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Middle East Issues





Yahoo! Takes Sides with Kevin Sites


Yahoo!, which claims to be the "most trafficked Internet destination worldwide," is well known for its news site, along with its search engine and e-mail services.

Yahoo! News originally served as an online clearinghouse of news stories by various wire services and newspapers, compiled and organized into subject categories by Yahoo. But in September 2005, when veteran journalist Kevin Sites began writing for Yahoo! News, the Internet giant entered a new journalistic realm.  The site now became a purveyor of its own original news stories; and with this change came new journalistic responsibilites.

From the start, Sites and his new bosses at Yahoo! proclaimed to understand the need to conform to ethical journalism.  A press release announcing the launch of Sitesí new Yahoo! home, "In the Hot Zone," emphasized that the reporting "will be rooted in traditional journalistic standards." A mission statement on the Web site pledges adherence to the Society of Professional Journalistsí Code of Ethics and tells readers to expect "honest, thoughtful reporting" which will provide "a clear idea" about the various armed struggles in the world. And each dispatch from Gaza, Tel Aviv, Nazareth and Jerusalem begins with the following note:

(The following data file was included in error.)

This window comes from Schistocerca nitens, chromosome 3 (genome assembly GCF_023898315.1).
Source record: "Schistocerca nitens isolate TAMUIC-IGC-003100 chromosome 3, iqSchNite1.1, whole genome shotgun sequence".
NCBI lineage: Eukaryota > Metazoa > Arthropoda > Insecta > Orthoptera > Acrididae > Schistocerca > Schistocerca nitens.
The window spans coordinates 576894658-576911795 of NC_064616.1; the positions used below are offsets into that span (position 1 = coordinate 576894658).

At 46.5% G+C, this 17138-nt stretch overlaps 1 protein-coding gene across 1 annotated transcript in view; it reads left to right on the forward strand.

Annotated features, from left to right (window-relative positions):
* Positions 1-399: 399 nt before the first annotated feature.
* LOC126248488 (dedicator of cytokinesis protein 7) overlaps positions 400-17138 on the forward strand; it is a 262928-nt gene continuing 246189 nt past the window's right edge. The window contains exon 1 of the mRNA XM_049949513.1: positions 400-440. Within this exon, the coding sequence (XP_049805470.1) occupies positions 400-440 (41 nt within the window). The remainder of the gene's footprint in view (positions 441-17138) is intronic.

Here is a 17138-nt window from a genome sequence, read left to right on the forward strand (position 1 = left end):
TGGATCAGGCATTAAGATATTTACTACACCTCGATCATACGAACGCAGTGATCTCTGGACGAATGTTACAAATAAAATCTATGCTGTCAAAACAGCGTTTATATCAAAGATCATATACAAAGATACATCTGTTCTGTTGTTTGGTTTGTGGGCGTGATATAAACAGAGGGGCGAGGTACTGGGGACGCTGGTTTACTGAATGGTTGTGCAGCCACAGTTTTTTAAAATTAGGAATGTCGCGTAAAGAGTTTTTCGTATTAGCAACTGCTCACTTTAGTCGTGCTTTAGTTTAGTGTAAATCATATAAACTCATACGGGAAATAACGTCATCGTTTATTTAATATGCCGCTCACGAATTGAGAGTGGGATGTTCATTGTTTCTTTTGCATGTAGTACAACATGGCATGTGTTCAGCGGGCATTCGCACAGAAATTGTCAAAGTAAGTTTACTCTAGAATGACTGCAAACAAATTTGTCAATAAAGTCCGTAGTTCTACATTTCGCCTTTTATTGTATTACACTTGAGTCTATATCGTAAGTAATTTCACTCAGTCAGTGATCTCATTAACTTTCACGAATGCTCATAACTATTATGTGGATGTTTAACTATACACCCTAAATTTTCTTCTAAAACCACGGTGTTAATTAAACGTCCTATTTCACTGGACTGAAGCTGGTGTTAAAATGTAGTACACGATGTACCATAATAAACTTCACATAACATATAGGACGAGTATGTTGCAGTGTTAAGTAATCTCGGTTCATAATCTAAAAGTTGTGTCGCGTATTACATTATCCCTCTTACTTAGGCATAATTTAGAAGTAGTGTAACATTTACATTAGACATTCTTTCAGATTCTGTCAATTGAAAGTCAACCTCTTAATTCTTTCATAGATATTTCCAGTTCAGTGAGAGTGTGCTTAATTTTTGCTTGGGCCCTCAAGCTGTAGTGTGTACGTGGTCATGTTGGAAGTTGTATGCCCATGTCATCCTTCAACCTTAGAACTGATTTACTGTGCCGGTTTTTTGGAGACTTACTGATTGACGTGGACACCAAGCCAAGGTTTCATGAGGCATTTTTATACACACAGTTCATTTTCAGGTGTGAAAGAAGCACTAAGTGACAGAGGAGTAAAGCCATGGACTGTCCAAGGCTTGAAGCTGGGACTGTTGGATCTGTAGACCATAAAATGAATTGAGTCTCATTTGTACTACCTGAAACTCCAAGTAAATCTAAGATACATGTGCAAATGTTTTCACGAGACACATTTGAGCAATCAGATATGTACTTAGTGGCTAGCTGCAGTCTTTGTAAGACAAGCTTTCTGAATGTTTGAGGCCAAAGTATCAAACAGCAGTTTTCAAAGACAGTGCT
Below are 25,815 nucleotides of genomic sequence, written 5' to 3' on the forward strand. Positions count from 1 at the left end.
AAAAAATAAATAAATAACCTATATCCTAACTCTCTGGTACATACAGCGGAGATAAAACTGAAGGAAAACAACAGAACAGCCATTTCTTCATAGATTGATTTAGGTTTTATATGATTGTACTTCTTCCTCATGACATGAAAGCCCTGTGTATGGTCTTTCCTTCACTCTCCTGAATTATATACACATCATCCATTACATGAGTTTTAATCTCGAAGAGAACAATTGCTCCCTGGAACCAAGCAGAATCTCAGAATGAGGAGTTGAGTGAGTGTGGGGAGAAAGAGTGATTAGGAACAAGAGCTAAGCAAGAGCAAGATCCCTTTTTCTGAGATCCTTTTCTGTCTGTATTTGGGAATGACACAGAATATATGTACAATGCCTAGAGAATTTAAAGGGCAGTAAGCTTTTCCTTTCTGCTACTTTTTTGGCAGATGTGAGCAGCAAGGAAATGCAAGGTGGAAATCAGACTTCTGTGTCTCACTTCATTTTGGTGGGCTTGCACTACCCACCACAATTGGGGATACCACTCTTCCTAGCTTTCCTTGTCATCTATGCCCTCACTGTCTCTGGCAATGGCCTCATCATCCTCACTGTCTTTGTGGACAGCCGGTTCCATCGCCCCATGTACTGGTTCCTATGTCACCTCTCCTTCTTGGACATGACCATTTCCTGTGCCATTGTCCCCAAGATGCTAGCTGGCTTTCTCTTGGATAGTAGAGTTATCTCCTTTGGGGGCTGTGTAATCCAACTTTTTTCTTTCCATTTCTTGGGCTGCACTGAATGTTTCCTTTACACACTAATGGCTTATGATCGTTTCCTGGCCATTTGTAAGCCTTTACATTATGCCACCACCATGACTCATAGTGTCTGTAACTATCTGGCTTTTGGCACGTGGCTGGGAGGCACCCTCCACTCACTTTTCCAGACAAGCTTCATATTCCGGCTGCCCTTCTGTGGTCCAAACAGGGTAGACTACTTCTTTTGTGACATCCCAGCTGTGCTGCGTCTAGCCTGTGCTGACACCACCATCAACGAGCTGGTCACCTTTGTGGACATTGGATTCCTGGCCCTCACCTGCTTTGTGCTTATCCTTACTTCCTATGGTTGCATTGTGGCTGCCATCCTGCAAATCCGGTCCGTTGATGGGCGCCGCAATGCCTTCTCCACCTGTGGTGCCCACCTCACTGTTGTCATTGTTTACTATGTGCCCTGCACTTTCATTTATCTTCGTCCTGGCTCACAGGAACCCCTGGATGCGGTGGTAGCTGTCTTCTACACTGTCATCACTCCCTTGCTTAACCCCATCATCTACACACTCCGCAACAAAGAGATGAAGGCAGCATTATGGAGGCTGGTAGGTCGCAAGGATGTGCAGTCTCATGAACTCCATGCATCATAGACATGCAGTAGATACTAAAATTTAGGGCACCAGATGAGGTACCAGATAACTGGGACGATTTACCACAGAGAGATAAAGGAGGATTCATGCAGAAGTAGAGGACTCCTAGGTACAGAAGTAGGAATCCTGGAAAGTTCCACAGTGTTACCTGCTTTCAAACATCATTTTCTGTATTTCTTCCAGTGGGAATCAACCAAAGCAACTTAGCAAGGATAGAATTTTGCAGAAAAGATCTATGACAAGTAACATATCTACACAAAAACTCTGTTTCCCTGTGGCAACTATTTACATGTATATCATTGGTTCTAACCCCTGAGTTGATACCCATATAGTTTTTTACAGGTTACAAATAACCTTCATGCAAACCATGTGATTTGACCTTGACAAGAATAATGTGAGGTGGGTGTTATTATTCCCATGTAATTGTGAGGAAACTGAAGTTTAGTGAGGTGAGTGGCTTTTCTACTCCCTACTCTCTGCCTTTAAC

We're profiling doctors, victims of the violence, journalists and artists -- one from each side. In focusing more on the human picture than the political one, we aim to present a clearer portrayal of the scope of the conflict.

Despite these principled words, Sites' Yahoo! News reports from the region were hardly impartial.

True, Sites did match reports about Palestinians with ones about Jewish Israelis; but this is where the ostensible balance ends. And while some of his profiles indeed focused "more on the human picture than the political one," much of his work was made up of partisan political discussion conveying an anti-Israel narrative.